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Basketball players face challenges trying to play sport

Coach, former player discuss benefits of AAU leagues, public park games

  • 3 min to read
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EMPTY — The basketball court in Foster Park remains empty after the Kokomo Parks and Recreational Department took down the backboard and rim. All recreational areas at the park are set to reopen this Sunday, May 24.

With the cancelation of sports leagues, both school and recreational, many athletes have been left to come up with ways of practicing on their own time.

The Western High School boys’ basketball team typically spends the month of June practicing together, according to Head Coach Mike Lewis. Due to the COVID-19 pandemic, high school teams will not be able to practice together until July 1 under the current orders given by the governor.

Additionally, without the ability to spend time with individual trainers or Amateur Athletic Union (AAU) teams, athletes are experiencing a much different world in sports currently, said Lewis.

“Almost all of these kids are either going to a personal trainer or playing on an AAU team. Now that those opportunities may not be as abundant as what they were prior to the current landscape with the COVID. These kids are going to have to readjust and now find time on their own. A lot of that is going to come down to whether [they’re] intrinsically motivated to get better,” Lewis said.

Before high school teams met frequently in the summer and the AAU basketball leagues started becoming more popular in Indiana, many athletes spent their summer days playing informal games in outdoor parks. Although the recreational areas in Howard County currently are closed due to COVID-19, the public will see a reopening of the playgrounds and courts May 24, according to Kokomo Parks and Recreation Superintendent Torrey Roe.

Lewis, who graduated high school in 2002, said he was an avid supporter of unstructured basketball games played at the park as long as it was safe under the current restrictions. He credited the improvement of his own basketball skills in high school from playing against men who were older, faster, bigger, and stronger than he was at the time.

“I think informal, unstructured play is where you can really have a lot of skill acquisition because kids are learning how to play with these older guys that are bigger, faster, stronger, and understand the game,” Lewis said. “You just don’t see that as much anymore. It’s not the kids’ fault. It’s just the environment they’ve grown up in with technology. They just operate in a different framework than we did.”

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Like Lewis’ hometown in Greenfield, Kokomo was home to many competitive outdoor games at Foster Park, according to Jim “Jimbo” Rayl. A 1985 Wildkat graduate, Rayl spent every summer throughout the 1980s and mid-1990s playing heated games of basketball with not only other local players but also players who came from out of town to participate in some quality matches.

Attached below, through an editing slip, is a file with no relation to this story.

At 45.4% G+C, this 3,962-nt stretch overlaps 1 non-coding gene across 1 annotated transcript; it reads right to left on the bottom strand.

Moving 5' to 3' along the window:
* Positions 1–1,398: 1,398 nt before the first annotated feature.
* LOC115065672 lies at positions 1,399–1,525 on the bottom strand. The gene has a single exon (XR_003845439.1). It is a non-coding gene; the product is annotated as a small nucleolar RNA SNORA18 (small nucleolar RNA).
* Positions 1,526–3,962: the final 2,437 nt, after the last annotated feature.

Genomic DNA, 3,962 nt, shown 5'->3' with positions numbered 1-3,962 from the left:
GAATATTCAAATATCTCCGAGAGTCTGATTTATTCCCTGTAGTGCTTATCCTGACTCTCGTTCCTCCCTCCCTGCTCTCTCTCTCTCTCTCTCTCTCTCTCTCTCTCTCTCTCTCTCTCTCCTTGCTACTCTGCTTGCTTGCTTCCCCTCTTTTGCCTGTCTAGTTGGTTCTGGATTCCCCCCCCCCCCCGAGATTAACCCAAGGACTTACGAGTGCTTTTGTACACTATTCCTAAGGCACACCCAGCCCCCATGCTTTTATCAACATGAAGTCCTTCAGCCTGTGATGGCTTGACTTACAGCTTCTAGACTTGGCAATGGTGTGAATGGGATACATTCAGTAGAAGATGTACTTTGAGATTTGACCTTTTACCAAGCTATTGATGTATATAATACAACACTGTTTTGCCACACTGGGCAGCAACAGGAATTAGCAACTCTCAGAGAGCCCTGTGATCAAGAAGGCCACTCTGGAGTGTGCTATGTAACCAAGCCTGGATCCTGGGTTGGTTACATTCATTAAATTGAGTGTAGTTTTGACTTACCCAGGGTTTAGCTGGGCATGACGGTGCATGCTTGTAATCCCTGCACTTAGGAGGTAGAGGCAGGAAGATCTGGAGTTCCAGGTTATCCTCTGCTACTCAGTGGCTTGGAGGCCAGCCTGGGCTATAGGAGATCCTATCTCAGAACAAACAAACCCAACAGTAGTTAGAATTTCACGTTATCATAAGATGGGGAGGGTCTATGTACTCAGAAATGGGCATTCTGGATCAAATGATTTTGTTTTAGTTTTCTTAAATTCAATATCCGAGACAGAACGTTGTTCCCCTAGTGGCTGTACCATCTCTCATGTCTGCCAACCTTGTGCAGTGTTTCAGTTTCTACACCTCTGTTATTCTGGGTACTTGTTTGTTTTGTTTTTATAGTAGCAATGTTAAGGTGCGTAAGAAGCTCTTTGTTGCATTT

Around 5 p.m. was the time to start showing up, according to Rayl, because that was when the adult men would get off work and immediately head to the park. The “legends” on the park court at the time were Tim Harrison, Rick Yard, and Dave Tickfer, a trio known as “Harry, Rick, and Tick,” who were all in their mid-20s at the time, said Rayl. They started the games in the evenings with the next seven players who showed up.

While the game was being played, several other players would sit in the bleachers, waiting to play in the next game. Players never wanted to lose, according to Rayl, because of the possibility of having to wait a long time before getting picked to play again. The games went on until between 9 and 10 p.m.

“You’d have 10 guys out there who’d get out there and start playing. Then you’d have to call next game. There would be five or six people waiting to get into a game. Once you got into a game, you didn’t want to lose because you’d be sitting out if they didn’t pick you up for maybe an hour,” Rayl said.

While Rayl had some stiff competition playing in the parks, he said kids today have good competition as well playing AAU and being able to play indoors.

“It’s going to help you more to play indoors because you’re playing in like a real setting that you’d be playing in in high school, whereas outdoors you’re dealing with the wind, the elements. I think you’re better off now than you were back then,” Rayl said.

However, Rayl agreed with Lewis that playing outside in the park made him a tougher offensive player individually. Additionally, he said with the option of playing in the public park always available, it encouraged him to constantly work on his skills.

“It benefited me because it made me want to go down there and play every day at the park … When you know you can ride your bicycle or get in the car with your buddy and drive down to park, you got a game every single night of the week,” Rayl said. “You’re always going down there to play because your friends are down there. You’ve always got a place to play basketball when you want to go play.”